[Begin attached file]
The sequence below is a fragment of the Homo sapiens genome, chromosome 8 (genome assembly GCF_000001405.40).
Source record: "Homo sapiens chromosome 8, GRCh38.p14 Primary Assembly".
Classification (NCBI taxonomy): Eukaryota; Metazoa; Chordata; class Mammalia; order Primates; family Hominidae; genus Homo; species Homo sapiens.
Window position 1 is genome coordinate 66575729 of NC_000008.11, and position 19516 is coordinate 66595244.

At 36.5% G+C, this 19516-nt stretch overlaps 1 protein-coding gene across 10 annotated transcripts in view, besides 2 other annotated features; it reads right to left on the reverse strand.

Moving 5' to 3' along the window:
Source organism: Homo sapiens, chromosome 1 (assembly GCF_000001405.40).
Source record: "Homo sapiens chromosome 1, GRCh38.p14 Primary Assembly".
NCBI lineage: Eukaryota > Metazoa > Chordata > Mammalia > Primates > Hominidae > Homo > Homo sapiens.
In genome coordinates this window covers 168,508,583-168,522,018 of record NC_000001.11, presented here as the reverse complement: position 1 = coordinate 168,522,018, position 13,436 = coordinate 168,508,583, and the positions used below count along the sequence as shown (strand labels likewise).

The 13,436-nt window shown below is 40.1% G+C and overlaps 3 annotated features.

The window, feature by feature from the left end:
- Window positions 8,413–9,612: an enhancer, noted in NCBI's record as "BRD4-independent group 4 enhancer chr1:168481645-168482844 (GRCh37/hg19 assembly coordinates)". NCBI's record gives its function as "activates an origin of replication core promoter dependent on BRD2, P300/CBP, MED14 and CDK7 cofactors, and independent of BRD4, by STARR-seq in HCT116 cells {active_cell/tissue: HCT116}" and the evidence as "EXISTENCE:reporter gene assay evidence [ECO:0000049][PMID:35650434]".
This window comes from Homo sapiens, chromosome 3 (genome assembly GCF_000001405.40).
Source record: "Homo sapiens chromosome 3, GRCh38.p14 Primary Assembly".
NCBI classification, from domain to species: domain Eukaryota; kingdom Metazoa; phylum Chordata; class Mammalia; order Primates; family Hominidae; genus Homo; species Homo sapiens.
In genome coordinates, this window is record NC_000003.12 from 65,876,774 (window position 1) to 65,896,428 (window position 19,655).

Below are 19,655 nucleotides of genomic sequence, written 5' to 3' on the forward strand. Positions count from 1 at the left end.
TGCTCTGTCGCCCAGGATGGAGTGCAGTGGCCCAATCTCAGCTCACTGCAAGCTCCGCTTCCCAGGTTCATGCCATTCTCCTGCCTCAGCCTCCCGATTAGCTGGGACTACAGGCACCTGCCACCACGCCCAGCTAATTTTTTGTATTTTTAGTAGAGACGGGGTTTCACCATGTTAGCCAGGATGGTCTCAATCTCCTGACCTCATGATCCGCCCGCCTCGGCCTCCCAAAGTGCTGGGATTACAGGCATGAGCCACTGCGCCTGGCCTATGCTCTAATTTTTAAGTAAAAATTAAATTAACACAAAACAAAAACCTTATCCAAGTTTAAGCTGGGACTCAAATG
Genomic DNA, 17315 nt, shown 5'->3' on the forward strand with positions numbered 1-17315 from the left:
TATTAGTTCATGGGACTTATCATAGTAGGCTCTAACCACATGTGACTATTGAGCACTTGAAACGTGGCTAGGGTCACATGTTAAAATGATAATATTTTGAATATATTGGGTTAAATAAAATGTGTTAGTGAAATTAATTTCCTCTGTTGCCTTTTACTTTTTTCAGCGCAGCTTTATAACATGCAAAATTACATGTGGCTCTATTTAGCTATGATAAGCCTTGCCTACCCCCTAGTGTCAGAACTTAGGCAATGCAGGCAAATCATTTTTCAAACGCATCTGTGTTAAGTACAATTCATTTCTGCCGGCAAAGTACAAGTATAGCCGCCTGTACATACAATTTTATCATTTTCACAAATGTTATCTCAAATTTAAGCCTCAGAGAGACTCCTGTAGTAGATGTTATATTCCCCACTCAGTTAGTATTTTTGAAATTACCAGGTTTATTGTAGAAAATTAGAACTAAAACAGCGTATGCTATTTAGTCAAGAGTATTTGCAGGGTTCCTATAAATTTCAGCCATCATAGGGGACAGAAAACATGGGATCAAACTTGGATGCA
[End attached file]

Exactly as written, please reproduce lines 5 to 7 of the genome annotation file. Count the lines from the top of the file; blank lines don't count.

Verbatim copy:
At 36.5% G+C, this 19516-nt stretch overlaps 1 protein-coding gene across 10 annotated transcripts in view, besides 2 other annotated features; it reads right to left on the reverse strand.

Moving 5' to 3' along the window:
Source organism: Homo sapiens, chromosome 1 (assembly GCF_000001405.40).